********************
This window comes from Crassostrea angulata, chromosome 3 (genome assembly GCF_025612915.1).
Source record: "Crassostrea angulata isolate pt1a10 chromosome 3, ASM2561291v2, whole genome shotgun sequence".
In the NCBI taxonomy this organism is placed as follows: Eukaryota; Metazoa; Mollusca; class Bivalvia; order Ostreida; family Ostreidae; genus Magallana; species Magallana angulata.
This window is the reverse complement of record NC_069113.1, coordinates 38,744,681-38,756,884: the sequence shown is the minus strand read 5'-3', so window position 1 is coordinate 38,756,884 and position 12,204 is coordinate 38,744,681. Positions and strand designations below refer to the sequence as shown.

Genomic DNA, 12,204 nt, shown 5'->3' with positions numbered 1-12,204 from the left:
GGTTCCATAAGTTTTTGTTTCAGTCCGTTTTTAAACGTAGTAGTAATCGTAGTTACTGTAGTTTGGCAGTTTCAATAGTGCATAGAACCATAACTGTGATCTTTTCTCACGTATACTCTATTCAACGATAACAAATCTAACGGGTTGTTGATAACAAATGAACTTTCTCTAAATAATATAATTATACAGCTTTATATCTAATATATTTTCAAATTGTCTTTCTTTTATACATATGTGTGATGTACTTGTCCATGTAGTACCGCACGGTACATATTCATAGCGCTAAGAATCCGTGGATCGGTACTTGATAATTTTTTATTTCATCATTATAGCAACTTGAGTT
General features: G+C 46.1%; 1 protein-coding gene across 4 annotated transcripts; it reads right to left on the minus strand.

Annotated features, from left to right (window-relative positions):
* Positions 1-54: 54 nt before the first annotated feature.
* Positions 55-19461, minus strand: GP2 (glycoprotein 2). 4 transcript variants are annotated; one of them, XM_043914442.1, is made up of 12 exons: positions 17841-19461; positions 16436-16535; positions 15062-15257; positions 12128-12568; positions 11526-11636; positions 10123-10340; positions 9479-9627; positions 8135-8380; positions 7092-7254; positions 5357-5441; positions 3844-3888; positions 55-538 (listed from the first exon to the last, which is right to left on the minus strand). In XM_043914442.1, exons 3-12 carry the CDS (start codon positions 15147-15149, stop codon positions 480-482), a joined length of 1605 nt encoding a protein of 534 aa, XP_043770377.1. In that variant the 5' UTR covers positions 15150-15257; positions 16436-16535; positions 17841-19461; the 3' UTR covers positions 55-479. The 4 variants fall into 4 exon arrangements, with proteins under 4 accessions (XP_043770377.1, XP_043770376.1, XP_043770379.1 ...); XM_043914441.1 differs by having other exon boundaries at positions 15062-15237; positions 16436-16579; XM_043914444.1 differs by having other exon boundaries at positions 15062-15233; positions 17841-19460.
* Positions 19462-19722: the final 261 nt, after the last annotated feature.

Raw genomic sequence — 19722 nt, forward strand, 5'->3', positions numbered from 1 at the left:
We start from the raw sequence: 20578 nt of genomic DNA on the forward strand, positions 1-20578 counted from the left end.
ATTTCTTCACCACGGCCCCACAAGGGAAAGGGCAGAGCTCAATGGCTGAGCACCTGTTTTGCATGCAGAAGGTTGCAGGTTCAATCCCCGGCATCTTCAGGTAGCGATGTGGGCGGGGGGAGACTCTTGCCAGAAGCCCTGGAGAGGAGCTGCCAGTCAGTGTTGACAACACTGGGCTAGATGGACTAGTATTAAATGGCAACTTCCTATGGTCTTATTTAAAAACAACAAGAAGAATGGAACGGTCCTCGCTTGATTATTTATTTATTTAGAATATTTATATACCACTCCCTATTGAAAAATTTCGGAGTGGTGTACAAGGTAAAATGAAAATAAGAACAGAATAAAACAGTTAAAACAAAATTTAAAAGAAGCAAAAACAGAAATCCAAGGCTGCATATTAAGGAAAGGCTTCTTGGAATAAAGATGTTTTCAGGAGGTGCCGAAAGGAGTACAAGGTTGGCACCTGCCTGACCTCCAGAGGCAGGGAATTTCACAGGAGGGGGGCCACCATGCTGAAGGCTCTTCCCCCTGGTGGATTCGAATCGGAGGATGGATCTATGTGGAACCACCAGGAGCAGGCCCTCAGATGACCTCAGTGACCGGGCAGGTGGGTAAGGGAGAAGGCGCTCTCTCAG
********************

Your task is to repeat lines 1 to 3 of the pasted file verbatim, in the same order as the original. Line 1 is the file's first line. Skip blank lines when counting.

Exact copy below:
This window comes from Crassostrea angulata, chromosome 3 (genome assembly GCF_025612915.1).
Source record: "Crassostrea angulata isolate pt1a10 chromosome 3, ASM2561291v2, whole genome shotgun sequence".
In the NCBI taxonomy this organism is placed as follows: Eukaryota; Metazoa; Mollusca; class Bivalvia; order Ostreida; family Ostreidae; genus Magallana; species Magallana angulata.